Now $372 may not seem like much to a lot of people, but to Barney Kroger and me it’s a life’s savings. Barney used his $372 in 1883 to open a grocery store in downtown Cincinnati. He ran his business with a simple motto: “Be particular. Never sell anything you would not want yourself.”

A pretty good philosophy as it has taken Barney’s one store and turned it into a conglomerate known as The Kroger Co. With more than 2,700 stores in 35 states under two dozen banners and annual sales of more than $109.8 billion, Kroger today ranks as one of the world’s largest retailers.

Besides the food, beauty supplies, medicine, clothes and just about everything one would need, Kroger is the “grocer” stock to invest in! I would have to say that Kroger is your best shot to fill your cart with green. Yes, it has competitors, but it sure beats them out through mergers, innovations and customer loyalty.

According to Yahoo! Finance, Kroger is selling for about $38 per share, has a PEG (profit-to-earnings growth rate) of 1.69 and an MR (mean recommendation) of 1.8. Now, an MR is an average of what the financial experts thinks, and the closer it is to one, the more they agree it’s a stock to buy, and Kroger is right there. Also looking back at its five-year growth chart, Kroger’s stock price has more than tripled!

Why is Kroger a winning stock? First, its prices are very low. Especially for having 50,000 items, that’s amazing! That’s what helps give Kroger such a good rating in the financial community. Kroger has an A+ rating from and is number one on the list of the “10 Best Super Market Stocks of 2016.” Whole Foods has a B- and Safeway, Publix and Walmart didn’t even make the list! Also, Louis Navelier with Investor Place said Kroger is turning into the Apple of grocery stores. That could be a play on words (Kroger – Apple, grocery store – fruit), but no matter it is a very astute observation.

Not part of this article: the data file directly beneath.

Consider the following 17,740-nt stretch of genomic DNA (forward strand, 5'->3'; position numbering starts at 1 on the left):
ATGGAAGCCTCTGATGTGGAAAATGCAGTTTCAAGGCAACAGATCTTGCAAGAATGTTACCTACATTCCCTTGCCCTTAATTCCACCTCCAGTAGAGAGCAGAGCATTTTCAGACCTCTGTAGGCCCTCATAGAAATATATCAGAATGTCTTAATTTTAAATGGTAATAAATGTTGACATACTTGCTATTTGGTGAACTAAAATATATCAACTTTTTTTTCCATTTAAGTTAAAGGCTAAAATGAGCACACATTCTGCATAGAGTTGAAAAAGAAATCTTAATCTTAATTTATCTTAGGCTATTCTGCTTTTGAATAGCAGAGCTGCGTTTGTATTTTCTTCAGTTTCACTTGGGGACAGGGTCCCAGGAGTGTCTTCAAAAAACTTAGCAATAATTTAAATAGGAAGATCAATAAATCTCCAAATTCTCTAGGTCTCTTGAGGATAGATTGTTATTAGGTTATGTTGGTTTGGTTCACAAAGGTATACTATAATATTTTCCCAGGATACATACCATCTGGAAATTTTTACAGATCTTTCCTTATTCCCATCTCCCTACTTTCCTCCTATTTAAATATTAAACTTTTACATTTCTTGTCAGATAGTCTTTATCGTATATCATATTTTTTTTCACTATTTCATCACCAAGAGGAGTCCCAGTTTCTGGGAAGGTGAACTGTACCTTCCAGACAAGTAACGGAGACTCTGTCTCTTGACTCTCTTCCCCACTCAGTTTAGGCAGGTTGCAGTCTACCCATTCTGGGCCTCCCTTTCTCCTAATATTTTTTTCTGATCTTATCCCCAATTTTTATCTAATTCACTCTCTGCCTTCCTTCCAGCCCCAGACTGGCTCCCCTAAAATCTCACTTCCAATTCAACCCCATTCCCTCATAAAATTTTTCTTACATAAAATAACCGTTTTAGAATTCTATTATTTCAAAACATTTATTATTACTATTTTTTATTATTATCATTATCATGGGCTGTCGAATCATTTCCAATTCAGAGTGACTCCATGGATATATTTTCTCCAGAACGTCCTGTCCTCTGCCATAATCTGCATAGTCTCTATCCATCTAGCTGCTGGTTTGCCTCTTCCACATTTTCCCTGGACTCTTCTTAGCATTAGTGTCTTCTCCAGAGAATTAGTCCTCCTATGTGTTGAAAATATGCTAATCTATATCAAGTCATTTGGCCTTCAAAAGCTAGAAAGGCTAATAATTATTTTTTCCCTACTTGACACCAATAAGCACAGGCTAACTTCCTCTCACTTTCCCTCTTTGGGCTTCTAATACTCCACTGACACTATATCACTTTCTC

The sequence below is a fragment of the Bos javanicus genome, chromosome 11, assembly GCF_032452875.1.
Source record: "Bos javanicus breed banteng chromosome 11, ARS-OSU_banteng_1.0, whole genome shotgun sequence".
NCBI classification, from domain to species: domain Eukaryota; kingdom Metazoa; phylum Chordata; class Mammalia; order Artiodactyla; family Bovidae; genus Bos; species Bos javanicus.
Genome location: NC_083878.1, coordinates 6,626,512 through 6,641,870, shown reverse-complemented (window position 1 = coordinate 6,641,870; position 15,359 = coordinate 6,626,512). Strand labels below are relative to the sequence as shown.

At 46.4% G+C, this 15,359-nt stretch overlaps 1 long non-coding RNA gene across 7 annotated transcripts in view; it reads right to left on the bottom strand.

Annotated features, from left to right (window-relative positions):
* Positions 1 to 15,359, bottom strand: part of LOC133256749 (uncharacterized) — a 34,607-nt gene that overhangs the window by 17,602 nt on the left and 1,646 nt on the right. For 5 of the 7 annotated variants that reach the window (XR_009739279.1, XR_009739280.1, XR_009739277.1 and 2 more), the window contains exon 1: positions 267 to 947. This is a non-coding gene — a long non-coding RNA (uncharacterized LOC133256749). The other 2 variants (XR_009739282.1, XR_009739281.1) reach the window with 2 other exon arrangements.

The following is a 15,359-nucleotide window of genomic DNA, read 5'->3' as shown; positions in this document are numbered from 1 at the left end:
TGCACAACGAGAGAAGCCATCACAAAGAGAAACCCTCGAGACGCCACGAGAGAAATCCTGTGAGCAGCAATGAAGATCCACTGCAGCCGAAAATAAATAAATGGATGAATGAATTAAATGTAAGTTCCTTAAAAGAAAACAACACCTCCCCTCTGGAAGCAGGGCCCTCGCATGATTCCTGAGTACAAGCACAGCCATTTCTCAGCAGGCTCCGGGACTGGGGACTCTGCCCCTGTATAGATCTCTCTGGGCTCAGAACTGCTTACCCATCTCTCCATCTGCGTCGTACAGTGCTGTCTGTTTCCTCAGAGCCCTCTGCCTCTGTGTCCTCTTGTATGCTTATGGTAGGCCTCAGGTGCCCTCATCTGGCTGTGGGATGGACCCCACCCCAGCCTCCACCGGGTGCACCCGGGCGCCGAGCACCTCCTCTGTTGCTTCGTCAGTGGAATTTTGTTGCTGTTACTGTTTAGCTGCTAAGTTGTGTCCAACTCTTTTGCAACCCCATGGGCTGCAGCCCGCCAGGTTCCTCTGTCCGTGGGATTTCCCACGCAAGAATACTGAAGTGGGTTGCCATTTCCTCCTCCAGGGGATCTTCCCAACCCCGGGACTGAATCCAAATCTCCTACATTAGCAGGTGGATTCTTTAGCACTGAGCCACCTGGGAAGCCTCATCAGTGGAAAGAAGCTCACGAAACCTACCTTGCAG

Mergers have played a key role in Kroger’s growth over the years. In 1983, Kroger merged with Dillon Companies Inc. to become a coast-to-coast operator. In a $13 billion deal in 1999, it teamed up with Fred Meyer, Inc. and that created a supermarket chain with broad geographic coverage. Then two years ago Kroger finalized its merger with Harris Teeter stores and

When it comes to innovation, Kroger has been a pioneer. In the 1930s Kroger was the first to routinely monitor product quality and scientifically test foods. In 1972, it became the first grocery retailer in America to test an electronic scanner.

Kroger recently pioneered QueVision, that has reduced the time customers wait in line to check out from four minutes in 2010 to less than 30 seconds today. Also, the company was the first grocer to formalize consumer research, interviewing 4,000 shoppers the first year. In 2014, it listened to 9,661,855 customers. Not long ago Kroger created a process to rescue safe, edible fresh products and donate them quickly to local food banks. Others have followed Kroger’s lead.

Let’s take a look at one of Kroger’s competitors: Safeway. To begin with, it operates 1,331 stores. Recently, shareholders approved a deal to be acquired by privately held Albertsons. The combined company will have close to 2,400 stores. Sounds good, but remember Kroger has 2,700 stores. Last year, Safeway had net revenues of around $36 billion. Kroger tripled that!

And then there is Whole Foods which has a lot of items but they have one problem. Their prices are higher than Kroger, because most of it is organic, but Kroger is carrying organic foods, yet at better prices. While the S&P 500 continues to flounder at a loss of more than 3 percent year to date, Kroger is up a whopping 15, beating Walmart, Target, and Whole Foods.

The key statistic on Kroger is that it just completed its 10th consecutive year of grabbing share from competitors. In fact, Walmart lost ground to Kroger in every major market last year. According to a report just released by ADS Insights, Kroger shares are poised for a surge that would lift the stock nearly 20 percent in the next year, meaning the price could hit $45 within the year.

Barney invested his life savings in the idea of Kroger and I think I’ll do the same with my $372.